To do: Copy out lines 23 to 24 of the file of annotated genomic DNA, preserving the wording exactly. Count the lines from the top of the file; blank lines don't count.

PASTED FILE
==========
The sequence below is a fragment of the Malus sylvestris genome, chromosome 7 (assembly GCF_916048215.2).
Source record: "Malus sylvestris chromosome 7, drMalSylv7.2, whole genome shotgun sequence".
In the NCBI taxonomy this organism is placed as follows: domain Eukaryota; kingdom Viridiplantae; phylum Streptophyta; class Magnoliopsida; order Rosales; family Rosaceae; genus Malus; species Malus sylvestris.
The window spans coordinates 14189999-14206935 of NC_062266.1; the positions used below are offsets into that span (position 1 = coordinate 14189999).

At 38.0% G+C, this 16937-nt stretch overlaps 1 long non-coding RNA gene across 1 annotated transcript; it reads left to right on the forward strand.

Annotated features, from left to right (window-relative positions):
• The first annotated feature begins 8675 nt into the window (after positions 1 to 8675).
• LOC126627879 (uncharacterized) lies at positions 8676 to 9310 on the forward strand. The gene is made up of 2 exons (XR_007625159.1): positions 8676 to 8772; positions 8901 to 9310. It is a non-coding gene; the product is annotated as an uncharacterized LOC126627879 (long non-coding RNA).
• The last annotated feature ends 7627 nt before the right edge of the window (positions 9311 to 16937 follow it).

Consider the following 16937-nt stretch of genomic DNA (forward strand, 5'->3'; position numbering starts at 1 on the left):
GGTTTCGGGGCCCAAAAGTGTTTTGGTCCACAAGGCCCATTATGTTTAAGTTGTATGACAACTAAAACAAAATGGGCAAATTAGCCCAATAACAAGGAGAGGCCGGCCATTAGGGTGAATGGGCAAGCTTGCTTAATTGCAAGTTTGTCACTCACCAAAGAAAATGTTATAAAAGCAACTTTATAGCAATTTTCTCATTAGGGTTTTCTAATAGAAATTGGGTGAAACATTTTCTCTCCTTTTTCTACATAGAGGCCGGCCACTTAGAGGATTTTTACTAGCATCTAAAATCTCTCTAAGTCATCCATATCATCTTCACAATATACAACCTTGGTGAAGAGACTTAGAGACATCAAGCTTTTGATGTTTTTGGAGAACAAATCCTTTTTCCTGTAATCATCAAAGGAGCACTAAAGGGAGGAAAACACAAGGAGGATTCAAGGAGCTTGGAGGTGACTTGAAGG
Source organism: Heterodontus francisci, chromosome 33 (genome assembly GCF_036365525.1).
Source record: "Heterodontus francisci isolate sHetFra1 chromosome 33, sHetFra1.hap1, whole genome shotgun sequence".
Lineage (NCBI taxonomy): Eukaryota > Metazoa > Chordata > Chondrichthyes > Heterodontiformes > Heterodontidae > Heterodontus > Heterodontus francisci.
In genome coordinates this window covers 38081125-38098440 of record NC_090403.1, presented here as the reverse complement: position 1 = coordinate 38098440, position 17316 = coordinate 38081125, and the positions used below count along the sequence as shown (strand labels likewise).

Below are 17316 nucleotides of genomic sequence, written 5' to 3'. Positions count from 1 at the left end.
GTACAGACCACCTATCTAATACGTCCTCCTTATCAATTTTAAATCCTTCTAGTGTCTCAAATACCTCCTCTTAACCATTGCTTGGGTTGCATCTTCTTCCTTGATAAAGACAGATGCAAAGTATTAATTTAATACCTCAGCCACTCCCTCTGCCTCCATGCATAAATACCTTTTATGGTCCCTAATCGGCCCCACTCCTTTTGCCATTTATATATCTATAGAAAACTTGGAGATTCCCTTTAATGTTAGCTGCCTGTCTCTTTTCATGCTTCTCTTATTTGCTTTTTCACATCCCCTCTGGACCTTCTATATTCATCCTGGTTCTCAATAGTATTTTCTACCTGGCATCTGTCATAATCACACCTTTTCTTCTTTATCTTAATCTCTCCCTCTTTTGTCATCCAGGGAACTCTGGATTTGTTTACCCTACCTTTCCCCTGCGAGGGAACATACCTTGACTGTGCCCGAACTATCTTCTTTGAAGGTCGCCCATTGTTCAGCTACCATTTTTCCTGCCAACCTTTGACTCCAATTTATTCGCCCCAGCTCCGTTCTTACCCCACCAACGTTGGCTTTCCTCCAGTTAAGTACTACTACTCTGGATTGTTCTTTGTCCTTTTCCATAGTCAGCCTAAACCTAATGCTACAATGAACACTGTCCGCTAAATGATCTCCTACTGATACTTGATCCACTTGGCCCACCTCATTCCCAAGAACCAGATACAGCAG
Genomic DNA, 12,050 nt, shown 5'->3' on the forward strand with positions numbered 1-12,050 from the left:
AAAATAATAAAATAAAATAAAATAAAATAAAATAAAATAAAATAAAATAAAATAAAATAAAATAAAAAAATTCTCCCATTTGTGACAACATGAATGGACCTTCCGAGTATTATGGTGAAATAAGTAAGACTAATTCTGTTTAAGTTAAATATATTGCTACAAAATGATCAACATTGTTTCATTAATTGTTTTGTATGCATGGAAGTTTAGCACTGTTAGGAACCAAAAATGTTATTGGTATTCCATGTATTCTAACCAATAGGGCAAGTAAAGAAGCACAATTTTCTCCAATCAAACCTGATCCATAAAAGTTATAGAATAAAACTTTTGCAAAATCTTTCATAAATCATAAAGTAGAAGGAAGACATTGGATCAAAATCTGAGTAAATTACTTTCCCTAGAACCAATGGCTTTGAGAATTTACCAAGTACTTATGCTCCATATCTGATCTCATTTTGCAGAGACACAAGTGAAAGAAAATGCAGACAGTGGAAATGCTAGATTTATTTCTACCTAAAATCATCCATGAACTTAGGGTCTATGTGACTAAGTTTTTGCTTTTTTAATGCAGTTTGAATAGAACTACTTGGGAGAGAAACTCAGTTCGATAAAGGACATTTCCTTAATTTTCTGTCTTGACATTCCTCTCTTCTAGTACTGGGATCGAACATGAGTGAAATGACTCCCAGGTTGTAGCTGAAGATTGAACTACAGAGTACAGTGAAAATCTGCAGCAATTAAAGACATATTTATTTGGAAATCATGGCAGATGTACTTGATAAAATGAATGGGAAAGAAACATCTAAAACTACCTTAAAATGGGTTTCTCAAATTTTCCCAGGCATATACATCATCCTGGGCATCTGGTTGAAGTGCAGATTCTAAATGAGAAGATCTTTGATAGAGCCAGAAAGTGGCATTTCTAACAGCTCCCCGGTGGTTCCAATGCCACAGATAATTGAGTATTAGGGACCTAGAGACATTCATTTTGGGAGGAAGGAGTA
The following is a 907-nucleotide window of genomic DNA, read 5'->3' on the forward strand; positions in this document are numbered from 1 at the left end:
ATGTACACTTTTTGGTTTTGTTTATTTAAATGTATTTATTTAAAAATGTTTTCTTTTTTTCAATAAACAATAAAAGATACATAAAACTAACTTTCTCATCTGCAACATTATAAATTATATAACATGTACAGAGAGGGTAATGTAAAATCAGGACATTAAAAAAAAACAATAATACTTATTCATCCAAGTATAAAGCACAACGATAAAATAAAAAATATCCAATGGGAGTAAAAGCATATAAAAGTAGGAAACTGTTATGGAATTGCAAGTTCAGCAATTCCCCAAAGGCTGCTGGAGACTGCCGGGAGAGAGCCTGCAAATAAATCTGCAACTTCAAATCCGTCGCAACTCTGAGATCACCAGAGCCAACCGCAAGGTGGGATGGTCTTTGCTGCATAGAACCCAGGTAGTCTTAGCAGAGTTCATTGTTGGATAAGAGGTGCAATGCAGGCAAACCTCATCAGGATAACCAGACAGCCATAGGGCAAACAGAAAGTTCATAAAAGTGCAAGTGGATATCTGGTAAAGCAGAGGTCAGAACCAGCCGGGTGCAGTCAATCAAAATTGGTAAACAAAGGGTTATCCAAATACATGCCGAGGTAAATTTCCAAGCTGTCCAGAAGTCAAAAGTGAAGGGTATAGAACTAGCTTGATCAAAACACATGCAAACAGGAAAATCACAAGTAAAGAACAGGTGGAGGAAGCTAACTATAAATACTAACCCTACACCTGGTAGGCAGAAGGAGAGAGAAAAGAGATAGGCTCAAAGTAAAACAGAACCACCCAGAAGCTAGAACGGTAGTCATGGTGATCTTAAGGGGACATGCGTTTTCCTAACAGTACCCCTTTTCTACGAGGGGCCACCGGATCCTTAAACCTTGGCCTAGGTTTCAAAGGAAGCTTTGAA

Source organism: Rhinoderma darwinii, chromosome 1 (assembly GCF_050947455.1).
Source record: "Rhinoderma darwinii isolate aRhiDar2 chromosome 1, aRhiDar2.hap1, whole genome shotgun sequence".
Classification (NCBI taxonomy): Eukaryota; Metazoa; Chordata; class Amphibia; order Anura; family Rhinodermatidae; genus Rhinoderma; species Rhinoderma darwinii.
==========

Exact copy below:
Source record: "Rhinoderma darwinii isolate aRhiDar2 chromosome 1, aRhiDar2.hap1, whole genome shotgun sequence".
Classification (NCBI taxonomy): Eukaryota; Metazoa; Chordata; class Amphibia; order Anura; family Rhinodermatidae; genus Rhinoderma; species Rhinoderma darwinii.